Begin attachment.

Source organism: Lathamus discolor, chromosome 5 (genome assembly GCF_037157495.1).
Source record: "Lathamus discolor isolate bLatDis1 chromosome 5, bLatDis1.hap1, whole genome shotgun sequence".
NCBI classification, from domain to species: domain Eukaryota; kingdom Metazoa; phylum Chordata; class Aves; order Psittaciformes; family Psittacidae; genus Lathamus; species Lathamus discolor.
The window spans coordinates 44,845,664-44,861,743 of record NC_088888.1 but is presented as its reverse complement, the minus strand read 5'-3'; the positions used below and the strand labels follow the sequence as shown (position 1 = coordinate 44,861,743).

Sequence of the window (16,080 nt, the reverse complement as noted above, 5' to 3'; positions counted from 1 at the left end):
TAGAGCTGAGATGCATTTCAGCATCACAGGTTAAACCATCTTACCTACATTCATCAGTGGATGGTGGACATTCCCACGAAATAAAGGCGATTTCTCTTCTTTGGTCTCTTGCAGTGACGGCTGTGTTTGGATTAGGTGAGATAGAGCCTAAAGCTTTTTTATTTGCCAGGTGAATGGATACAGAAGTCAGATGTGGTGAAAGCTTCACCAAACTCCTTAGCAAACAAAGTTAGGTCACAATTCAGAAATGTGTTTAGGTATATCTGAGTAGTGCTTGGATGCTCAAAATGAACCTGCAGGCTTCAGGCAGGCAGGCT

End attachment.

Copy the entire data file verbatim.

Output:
Source organism: Lathamus discolor, chromosome 5 (genome assembly GCF_037157495.1).
Source record: "Lathamus discolor isolate bLatDis1 chromosome 5, bLatDis1.hap1, whole genome shotgun sequence".
NCBI classification, from domain to species: domain Eukaryota; kingdom Metazoa; phylum Chordata; class Aves; order Psittaciformes; family Psittacidae; genus Lathamus; species Lathamus discolor.
The window spans coordinates 44,845,664-44,861,743 of record NC_088888.1 but is presented as its reverse complement, the minus strand read 5'-3'; the positions used below and the strand labels follow the sequence as shown (position 1 = coordinate 44,861,743).

Sequence of the window (16,080 nt, the reverse complement as noted above, 5' to 3'; positions counted from 1 at the left end):
TAGAGCTGAGATGCATTTCAGCATCACAGGTTAAACCATCTTACCTACATTCATCAGTGGATGGTGGACATTCCCACGAAATAAAGGCGATTTCTCTTCTTTGGTCTCTTGCAGTGACGGCTGTGTTTGGATTAGGTGAGATAGAGCCTAAAGCTTTTTTATTTGCCAGGTGAATGGATACAGAAGTCAGATGTGGTGAAAGCTTCACCAAACTCCTTAGCAAACAAAGTTAGGTCACAATTCAGAAATGTGTTTAGGTATATCTGAGTAGTGCTTGGATGCTCAAAATGAACCTGCAGGCTTCAGGCAGGCAGGCT